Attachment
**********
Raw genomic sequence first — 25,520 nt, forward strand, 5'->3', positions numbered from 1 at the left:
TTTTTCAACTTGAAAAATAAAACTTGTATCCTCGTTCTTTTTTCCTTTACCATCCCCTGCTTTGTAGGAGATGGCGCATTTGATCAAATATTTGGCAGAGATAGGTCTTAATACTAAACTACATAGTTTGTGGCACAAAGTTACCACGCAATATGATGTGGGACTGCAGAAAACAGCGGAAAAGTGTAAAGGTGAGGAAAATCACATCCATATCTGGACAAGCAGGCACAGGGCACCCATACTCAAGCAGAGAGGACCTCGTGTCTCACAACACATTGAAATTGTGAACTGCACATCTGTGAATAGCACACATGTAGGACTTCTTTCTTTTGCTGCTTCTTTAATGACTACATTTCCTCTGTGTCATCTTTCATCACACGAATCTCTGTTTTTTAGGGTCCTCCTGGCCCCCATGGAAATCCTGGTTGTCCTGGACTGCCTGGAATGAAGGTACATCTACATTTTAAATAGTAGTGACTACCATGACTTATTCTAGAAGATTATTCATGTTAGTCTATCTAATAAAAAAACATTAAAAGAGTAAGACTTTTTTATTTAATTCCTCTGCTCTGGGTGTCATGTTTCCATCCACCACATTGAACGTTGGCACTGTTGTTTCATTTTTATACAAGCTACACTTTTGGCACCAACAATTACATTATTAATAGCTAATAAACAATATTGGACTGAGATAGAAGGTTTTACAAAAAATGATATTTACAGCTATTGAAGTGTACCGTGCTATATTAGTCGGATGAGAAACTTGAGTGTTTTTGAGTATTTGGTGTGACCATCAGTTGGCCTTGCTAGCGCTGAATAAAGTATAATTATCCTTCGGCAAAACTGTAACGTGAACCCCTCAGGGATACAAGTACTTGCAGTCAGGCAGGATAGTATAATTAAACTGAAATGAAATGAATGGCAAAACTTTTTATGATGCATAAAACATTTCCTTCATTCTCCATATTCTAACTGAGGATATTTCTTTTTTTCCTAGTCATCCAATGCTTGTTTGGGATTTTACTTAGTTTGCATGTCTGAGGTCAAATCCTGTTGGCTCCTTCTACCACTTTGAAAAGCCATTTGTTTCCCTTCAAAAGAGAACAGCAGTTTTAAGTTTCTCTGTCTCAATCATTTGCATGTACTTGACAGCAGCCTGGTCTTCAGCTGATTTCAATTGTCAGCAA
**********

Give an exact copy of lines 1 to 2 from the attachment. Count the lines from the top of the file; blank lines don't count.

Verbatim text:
Raw genomic sequence first — 25,520 nt, forward strand, 5'->3', positions numbered from 1 at the left:
TTTTTCAACTTGAAAAATAAAACTTGTATCCTCGTTCTTTTTTCCTTTACCATCCCCTGCTTTGTAGGAGATGGCGCATTTGATCAAATATTTGGCAGAGATAGGTCTTAATACTAAACTACATAGTTTGTGGCACAAAGTTACCACGCAATATGATGTGGGACTGCAGAAAACAGCGGAAAAGTGTAAAGGTGAGGAAAATCACATCCATATCTGGACAAGCAGGCACAGGGCACCCATACTCAAGCAGAGAGGACCTCGTGTCTCACAACACATTGAAATTGTGAACTGCACATCTGTGAATAGCACACATGTAGGACTTCTTTCTTTTGCTGCTTCTTTAATGACTACATTTCCTCTGTGTCATCTTTCATCACACGAATCTCTGTTTTTTAGGGTCCTCCTGGCCCCCATGGAAATCCTGGTTGTCCTGGACTGCCTGGAATGAAGGTACATCTACATTTTAAATAGTAGTGACTACCATGACTTATTCTAGAAGATTATTCATGTTAGTCTATCTAATAAAAAAACATTAAAAGAGTAAGACTTTTTTATTTAATTCCTCTGCTCTGGGTGTCATGTTTCCATCCACCACATTGAACGTTGGCACTGTTGTTTCATTTTTATACAAGCTACACTTTTGGCACCAACAATTACATTATTAATAGCTAATAAACAATATTGGACTGAGATAGAAGGTTTTACAAAAAATGATATTTACAGCTATTGAAGTGTACCGTGCTATATTAGTCGGATGAGAAACTTGAGTGTTTTTGAGTATTTGGTGTGACCATCAGTTGGCCTTGCTAGCGCTGAATAAAGTATAATTATCCTTCGGCAAAACTGTAACGTGAACCCCTCAGGGATACAAGTACTTGCAGTCAGGCAGGATAGTATAATTAAACTGAAATGAAATGAATGGCAAAACTTTTTATGATGCATAAAACATTTCCTTCATTCTCCATATTCTAACTGAGGATATTTCTTTTTTTCCTAGTCATCCAATGCTTGTTTGGGATTTTACTTAGTTTGCATGTCTGAGGTCAAATCCTGTTGGCTCCTTCTACCACTTTGAAAAGCCATTTGTTTCCCTTCAAAAGAGAACAGCAGTTTTAAGTTTCTCTGTCTCAATCATTTGCATGTACTTGACAGCAGCCTGGTCTTCAGCTGATTTCAATTGTCAGCAA